At full-time, there was a mass brawl on the pitch with the Turkish lads kicking and punching the Swiss. Alpay was right in among it throwing a few good right-hooks for which he got a long ban. I actually met him after the game in the hotel and I was surprised to find he was a nice guy, I suppose he said that about me as well.
I also got done in Vietnam when I went to watch China play, also for Sheffield United. I was walking down the street and a little old lady, she must have been about 80, stopped sharply in front of me. I had to check and bumped into her. I apologised and off she scuttled, only for me to find within a couple of minutes all my money had gone out of my pockets.
4. The ref denied a penalty to keep the game interesting
Of all the games this week the one I enjoyed most was Blackpool v Man United. At 2-0 it was fantastic, what a scoreline, what a shock was on the cards. Then just after half-time the commentator said Peter Walton, who was referee, had had Man United 18 times and they had never been on the losing side. I had to smile at that and, sure enough, within 60 seconds Luke Varney was brought down for the most obvious dead cert penalty you could imagine. If converted I'm sure Blackpool would have gone on to win the game. A couple of papers wondered what the decision would have been had it been at the other end. We'll never know, but Blackpool didn't get it and United went on to stage that incredible comeback to stay unbeaten.
Sir Alex made his presence felt when, in front of the dug-out, there was a tackle made by Charlie Adam. The referee was obviously not going to book him when up jumped Sir Alex saying his player had been booked for a tackle. What does Walton do? He makes a late decision to issue a yellow card.
United's comeback, after surviving that penalty appeal, took me back to when I was playing at Scunthorpe and reffing in the local leagues. One Sunday I did a game at an RAF camp in horrendous conditions. One team, despite kicking up the slope, got into a 3-0 lead. Just before half-time they had a certain penalty. I thought to myself, "if I give this it'll be 10-0 in the second half and I won't enjoy it all". So I didn't give it. You all know what happened next. In the second half the other team scored four goals to win the game. I went quickly and quietly to my car after the game. I remember telling the home club secretary to keep my expenses for the club coffers. He was grateful, but it was the only way I thought I could compensate for what I had done.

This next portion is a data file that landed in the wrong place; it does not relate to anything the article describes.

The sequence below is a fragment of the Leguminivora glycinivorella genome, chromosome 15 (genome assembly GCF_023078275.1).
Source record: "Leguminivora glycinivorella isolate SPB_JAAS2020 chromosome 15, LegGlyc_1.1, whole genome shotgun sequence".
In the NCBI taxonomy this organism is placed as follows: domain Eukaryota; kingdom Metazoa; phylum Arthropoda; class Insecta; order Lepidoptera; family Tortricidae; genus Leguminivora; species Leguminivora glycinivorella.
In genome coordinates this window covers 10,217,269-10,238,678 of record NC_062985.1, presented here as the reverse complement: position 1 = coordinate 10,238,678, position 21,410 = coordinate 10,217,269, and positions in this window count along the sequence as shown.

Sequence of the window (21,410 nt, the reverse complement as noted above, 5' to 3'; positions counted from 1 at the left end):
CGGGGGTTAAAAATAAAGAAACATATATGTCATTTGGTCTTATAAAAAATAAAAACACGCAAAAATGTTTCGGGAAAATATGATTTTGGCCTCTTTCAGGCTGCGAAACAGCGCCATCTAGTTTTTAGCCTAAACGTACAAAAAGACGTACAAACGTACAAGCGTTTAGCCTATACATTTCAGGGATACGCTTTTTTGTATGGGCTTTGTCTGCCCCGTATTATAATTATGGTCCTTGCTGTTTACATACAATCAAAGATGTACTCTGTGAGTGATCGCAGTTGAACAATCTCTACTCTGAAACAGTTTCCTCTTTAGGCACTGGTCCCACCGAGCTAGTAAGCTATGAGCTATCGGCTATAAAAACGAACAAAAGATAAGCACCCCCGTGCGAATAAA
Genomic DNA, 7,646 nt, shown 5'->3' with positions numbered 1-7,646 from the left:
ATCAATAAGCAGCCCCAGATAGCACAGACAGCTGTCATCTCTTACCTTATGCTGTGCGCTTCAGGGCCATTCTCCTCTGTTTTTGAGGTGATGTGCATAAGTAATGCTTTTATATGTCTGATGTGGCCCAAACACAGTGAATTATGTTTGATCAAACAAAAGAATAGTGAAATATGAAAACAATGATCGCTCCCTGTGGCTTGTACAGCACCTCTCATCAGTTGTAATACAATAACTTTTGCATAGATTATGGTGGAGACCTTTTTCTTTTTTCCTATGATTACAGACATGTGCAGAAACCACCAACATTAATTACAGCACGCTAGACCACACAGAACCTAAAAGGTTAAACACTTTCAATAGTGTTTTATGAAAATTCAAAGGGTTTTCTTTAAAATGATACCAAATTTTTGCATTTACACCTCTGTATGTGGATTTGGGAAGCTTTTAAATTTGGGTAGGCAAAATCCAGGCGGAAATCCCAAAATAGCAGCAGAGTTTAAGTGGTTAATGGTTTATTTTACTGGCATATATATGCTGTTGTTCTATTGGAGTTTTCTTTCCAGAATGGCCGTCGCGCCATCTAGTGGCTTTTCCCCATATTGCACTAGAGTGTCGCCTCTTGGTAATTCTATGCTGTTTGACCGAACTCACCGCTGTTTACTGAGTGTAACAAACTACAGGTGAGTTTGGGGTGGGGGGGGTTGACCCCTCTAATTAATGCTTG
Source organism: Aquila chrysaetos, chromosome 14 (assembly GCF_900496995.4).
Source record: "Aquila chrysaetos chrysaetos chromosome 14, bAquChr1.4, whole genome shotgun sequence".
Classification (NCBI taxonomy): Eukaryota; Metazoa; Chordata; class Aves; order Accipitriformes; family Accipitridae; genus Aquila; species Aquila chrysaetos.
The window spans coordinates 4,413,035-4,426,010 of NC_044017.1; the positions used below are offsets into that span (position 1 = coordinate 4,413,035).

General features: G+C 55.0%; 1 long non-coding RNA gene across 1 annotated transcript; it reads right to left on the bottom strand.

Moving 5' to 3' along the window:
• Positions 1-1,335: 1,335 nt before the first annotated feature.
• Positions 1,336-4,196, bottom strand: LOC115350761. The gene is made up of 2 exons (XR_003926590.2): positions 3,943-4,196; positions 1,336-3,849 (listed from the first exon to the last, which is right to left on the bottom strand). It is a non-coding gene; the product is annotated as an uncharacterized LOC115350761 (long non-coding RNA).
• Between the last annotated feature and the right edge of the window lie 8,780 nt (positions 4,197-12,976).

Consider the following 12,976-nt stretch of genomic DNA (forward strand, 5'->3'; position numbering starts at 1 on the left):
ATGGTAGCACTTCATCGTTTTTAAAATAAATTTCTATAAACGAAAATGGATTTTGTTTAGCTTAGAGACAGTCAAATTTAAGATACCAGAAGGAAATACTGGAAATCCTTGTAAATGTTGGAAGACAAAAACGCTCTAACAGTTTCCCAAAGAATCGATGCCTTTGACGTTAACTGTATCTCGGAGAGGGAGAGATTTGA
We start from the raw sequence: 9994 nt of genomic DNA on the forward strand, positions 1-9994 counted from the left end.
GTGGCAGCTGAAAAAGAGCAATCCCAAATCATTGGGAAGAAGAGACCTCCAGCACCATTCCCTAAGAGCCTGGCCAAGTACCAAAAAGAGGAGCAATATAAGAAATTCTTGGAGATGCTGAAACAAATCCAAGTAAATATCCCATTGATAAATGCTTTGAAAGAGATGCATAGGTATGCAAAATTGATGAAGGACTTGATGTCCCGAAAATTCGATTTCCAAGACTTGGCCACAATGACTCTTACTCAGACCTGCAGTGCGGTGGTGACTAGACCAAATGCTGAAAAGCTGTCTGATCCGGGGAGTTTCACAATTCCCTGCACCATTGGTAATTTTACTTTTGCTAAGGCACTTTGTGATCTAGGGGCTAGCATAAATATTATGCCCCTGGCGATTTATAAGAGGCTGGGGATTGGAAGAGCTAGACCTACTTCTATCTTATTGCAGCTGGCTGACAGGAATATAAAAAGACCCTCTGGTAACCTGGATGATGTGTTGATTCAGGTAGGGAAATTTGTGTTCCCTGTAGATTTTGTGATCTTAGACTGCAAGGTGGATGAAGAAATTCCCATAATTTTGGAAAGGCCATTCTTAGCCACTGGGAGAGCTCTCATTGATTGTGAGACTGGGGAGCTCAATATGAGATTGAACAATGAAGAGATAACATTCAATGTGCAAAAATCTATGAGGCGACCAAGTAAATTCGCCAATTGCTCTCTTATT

5. What's wrong with Ollie taking a transfer cut? I did
What a hullabaloo over Ian Holloway taking a percentage of transfer fee sales. There's nothing new about that. I had it in my contract at Notts County two decades ago. In my case it was because my basic salary was low compared to everyone else in the division, that's possibly the same with Ian.
If he has an incentive to get the highest possible fee for his players it not only helps the club, it satisfies the chairman and board, too. It doesn't mean you are going to want to sell players because it weakens your team and if your team isn't strong enough eventually you'll be out of a job altogether.
Ian's certainly been in the news. I'd love to speak to the committee that fined Blackpool £25,000 for "fielding a weakened team". I'd ask them why, when Liverpool played 10 reserves at Fulham a few years ago – enabling Fulham to get the result that kept them up – they didn't fine Liverpool.
6. Nothing like a trio of star turns to get you on your feet
Amy was in a performing arts night at school. She recited a poem and sang the Peter Pan song: "The Second Star to the Right." It brought a tear to Sharon's eye. It does when they're your kids.
Will's highlight was on the rugby pitch on Wednesday. He got the ball right in front of me. I said "go on son", and he ducked and dived through tackle after tackle to score a try. I jumped up to celebrate just like I did when Wayne Routledge scored our winner against Coventry last Sunday.
7. Some players have lost sight of values Lofthouse stood for
What a wonderful send-off for Nat Lofthouse this week. It was great to see how well-attended his funeral was. He was always a gentleman whenever you met him. Nat was in the same mould as Bobby Robson, Bobby Charlton and Jimmy Armfield. It's hard to think of many others like them.
And talking of much-admired centre-forwards, I see Emmanuel Adebayor is saying Real Madrid is the best club in the world. I bet that's endeared him to fans of Manchester City and Arsenal.Reuse content